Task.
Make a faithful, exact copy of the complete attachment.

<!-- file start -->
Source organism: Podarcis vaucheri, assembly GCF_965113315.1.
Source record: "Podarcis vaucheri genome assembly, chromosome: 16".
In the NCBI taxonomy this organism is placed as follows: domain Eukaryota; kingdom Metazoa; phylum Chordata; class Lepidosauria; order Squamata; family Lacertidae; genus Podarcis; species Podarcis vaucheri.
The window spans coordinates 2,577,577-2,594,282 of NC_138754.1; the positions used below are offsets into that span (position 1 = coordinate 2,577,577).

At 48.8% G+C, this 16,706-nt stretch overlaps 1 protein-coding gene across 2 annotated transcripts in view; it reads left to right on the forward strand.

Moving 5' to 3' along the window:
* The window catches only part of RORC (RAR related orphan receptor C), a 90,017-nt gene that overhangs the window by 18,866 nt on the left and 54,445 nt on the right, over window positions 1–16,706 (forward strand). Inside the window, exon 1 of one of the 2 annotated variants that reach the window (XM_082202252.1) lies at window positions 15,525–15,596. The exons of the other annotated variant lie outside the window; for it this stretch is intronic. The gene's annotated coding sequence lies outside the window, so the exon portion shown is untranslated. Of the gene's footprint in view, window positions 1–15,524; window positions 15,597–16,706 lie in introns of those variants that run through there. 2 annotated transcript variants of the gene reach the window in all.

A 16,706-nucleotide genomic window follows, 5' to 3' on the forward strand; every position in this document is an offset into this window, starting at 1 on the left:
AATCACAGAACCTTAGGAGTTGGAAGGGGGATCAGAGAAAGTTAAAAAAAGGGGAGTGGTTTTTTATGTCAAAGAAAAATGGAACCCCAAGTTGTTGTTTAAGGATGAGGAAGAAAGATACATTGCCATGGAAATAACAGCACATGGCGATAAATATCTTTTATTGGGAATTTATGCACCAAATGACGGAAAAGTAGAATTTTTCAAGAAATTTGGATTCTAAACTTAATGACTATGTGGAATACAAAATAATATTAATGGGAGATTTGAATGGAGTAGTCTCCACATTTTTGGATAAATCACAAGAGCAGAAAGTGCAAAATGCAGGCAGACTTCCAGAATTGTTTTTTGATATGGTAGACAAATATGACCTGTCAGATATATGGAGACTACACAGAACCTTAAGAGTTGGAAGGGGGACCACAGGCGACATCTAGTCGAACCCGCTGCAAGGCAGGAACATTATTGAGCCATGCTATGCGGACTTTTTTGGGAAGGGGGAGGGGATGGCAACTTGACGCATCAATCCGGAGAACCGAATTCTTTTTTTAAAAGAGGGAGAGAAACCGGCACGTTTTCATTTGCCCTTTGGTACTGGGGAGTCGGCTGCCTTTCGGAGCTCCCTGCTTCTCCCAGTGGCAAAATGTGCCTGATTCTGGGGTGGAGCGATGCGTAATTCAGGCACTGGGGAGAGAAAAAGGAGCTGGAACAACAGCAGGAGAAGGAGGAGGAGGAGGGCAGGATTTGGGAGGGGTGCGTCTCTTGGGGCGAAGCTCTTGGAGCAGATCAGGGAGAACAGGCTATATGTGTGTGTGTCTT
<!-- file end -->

Source organism: Podarcis vaucheri, assembly GCF_965113315.1.
Source record: "Podarcis vaucheri genome assembly, chromosome: 16".
In the NCBI taxonomy this organism is placed as follows: domain Eukaryota; kingdom Metazoa; phylum Chordata; class Lepidosauria; order Squamata; family Lacertidae; genus Podarcis; species Podarcis vaucheri.
The window spans coordinates 2,577,577-2,594,282 of NC_138754.1; the positions used below are offsets into that span (position 1 = coordinate 2,577,577).

At 48.8% G+C, this 16,706-nt stretch overlaps 1 protein-coding gene across 2 annotated transcripts in view; it reads left to right on the forward strand.

Moving 5' to 3' along the window:
* The window catches only part of RORC (RAR related orphan receptor C), a 90,017-nt gene that overhangs the window by 18,866 nt on the left and 54,445 nt on the right, over window positions 1–16,706 (forward strand). Inside the window, exon 1 of one of the 2 annotated variants that reach the window (XM_082202252.1) lies at window positions 15,525–15,596. The exons of the other annotated variant lie outside the window; for it this stretch is intronic. The gene's annotated coding sequence lies outside the window, so the exon portion shown is untranslated. Of the gene's footprint in view, window positions 1–15,524; window positions 15,597–16,706 lie in introns of those variants that run through there. 2 annotated transcript variants of the gene reach the window in all.

A 16,706-nucleotide genomic window follows, 5' to 3' on the forward strand; every position in this document is an offset into this window, starting at 1 on the left:
AATCACAGAACCTTAGGAGTTGGAAGGGGGATCAGAGAAAGTTAAAAAAAGGGGAGTGGTTTTTTATGTCAAAGAAAAATGGAACCCCAAGTTGTTGTTTAAGGATGAGGAAGAAAGATACATTGCCATGGAAATAACAGCACATGGCGATAAATATCTTTTATTGGGAATTTATGCACCAAATGACGGAAAAGTAGAATTTTTCAAGAAATTTGGATTCTAAACTTAATGACTATGTGGAATACAAAATAATATTAATGGGAGATTTGAATGGAGTAGTCTCCACATTTTTGGATAAATCACAAGAGCAGAAAGTGCAAAATGCAGGCAGACTTCCAGAATTGTTTTTTGATATGGTAGACAAATATGACCTGTCAGATATATGGAGACTACACAGAACCTTAAGAGTTGGAAGGGGGACCACAGGCGACATCTAGTCGAACCCGCTGCAAGGCAGGAACATTATTGAGCCATGCTATGCGGACTTTTTTGGGAAGGGGGAGGGGATGGCAACTTGACGCATCAATCCGGAGAACCGAATTCTTTTTTTAAAAGAGGGAGAGAAACCGGCACGTTTTCATTTGCCCTTTGGTACTGGGGAGTCGGCTGCCTTTCGGAGCTCCCTGCTTCTCCCAGTGGCAAAATGTGCCTGATTCTGGGGTGGAGCGATGCGTAATTCAGGCACTGGGGAGAGAAAAAGGAGCTGGAACAACAGCAGGAGAAGGAGGAGGAGGAGGGCAGGATTTGGGAGGGGTGCGTCTCTTGGGGCGAAGCTCTTGGAGCAGATCAGGGAGAACAGGCTATATGTGTGTGTGTCTT